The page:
- The clutch allows the diesel engine to idle (or recharge the battery via the alternator)
    - The electric motor provides reversing of the boat when decoupled from the engine, drawing power from the battery
    - And the simple reduction gear reduces rpm to the shaft/propeller.
     
  8. gonzo
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    gonzo Senior Member

    There is "heavily guarded secret" about battery prices. Call the manufacturer and get a quote. Your several posts in a row make it hard to follow. You have not yet written one well organized and documented post. Transmissions don't necessarily reduce the RPMs. There are direct and overdrive transmissions too. You need to do some serious research before making so many outlandish claims. I understand you have a strong emotional attachment to your idea. However, that alone doesn't make it valid. Using displacement to calculate power doesn't work. There are many other variables. Seems like you are reading miscellaneous literature and quoting it out of context.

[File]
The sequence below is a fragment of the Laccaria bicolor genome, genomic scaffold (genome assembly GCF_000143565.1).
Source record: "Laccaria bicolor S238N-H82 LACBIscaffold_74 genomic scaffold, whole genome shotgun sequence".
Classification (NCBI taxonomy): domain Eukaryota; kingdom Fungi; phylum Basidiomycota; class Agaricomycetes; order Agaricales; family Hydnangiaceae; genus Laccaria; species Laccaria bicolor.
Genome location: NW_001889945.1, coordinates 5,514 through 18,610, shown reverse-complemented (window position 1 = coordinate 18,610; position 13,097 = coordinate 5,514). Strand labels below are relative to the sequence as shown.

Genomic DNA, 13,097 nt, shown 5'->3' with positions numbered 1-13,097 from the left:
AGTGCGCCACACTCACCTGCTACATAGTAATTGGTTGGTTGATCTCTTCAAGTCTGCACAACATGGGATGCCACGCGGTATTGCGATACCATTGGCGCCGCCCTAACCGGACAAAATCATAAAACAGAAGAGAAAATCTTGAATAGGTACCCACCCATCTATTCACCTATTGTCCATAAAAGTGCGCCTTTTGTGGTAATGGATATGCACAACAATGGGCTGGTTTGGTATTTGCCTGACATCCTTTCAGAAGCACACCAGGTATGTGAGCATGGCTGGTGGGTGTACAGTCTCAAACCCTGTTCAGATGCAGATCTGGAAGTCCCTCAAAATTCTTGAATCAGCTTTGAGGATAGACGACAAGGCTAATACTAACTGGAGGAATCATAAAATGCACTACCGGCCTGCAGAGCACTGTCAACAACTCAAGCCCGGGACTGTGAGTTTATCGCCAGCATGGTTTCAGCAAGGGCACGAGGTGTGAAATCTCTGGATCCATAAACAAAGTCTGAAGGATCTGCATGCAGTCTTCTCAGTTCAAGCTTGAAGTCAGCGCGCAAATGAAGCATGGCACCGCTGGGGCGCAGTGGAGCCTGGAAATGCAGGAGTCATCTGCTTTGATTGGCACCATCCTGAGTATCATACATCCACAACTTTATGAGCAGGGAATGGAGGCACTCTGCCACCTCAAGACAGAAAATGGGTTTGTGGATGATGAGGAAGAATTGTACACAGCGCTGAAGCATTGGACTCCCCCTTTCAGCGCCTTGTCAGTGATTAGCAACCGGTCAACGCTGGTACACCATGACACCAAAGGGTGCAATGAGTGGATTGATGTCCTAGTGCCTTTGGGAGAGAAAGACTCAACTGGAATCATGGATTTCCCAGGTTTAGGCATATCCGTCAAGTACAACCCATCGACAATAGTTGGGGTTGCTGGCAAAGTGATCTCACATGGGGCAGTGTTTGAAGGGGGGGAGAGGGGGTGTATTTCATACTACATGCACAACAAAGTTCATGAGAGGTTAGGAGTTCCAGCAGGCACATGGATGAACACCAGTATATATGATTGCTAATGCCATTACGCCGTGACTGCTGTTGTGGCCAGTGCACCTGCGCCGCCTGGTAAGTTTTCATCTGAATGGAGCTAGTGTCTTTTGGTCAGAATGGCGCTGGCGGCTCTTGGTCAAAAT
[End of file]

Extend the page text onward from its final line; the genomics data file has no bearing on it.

9. Sleipnir
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    Sleipnir Junior Member

    My, my.... aren't we a bit negative today?

    Granted, I didn't write and publish a master thesis on the subject before I posted my ideas..... mainly because I didn't know it was a condition for participating here. I have noticed many others initiate a new thread with a half-baked one-liner, so I thought there were the same rules of engagement for everybody. My mistake then!